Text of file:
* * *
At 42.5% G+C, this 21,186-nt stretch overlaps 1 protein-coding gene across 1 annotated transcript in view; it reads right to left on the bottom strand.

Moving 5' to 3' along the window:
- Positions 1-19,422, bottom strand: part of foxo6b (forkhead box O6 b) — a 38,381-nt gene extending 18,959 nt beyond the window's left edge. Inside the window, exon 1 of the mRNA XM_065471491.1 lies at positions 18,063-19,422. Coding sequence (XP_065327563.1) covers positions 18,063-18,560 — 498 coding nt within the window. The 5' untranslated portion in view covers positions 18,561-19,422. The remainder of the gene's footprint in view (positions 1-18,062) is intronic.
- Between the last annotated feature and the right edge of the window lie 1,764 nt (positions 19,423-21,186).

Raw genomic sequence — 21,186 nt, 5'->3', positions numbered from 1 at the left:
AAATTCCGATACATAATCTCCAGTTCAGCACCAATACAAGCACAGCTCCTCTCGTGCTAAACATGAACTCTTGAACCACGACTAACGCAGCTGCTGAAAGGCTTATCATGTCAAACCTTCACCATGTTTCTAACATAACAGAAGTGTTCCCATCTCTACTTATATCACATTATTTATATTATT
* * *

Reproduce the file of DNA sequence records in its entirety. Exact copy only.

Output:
At 42.5% G+C, this 21,186-nt stretch overlaps 1 protein-coding gene across 1 annotated transcript in view; it reads right to left on the bottom strand.

Moving 5' to 3' along the window:
- Positions 1-19,422, bottom strand: part of foxo6b (forkhead box O6 b) — a 38,381-nt gene extending 18,959 nt beyond the window's left edge. Inside the window, exon 1 of the mRNA XM_065471491.1 lies at positions 18,063-19,422. Coding sequence (XP_065327563.1) covers positions 18,063-18,560 — 498 coding nt within the window. The 5' untranslated portion in view covers positions 18,561-19,422. The remainder of the gene's footprint in view (positions 1-18,062) is intronic.
- Between the last annotated feature and the right edge of the window lie 1,764 nt (positions 19,423-21,186).

Raw genomic sequence — 21,186 nt, 5'->3', positions numbered from 1 at the left:
AAATTCCGATACATAATCTCCAGTTCAGCACCAATACAAGCACAGCTCCTCTCGTGCTAAACATGAACTCTTGAACCACGACTAACGCAGCTGCTGAAAGGCTTATCATGTCAAACCTTCACCATGTTTCTAACATAACAGAAGTGTTCCCATCTCTACTTATATCACATTATTTATATTATT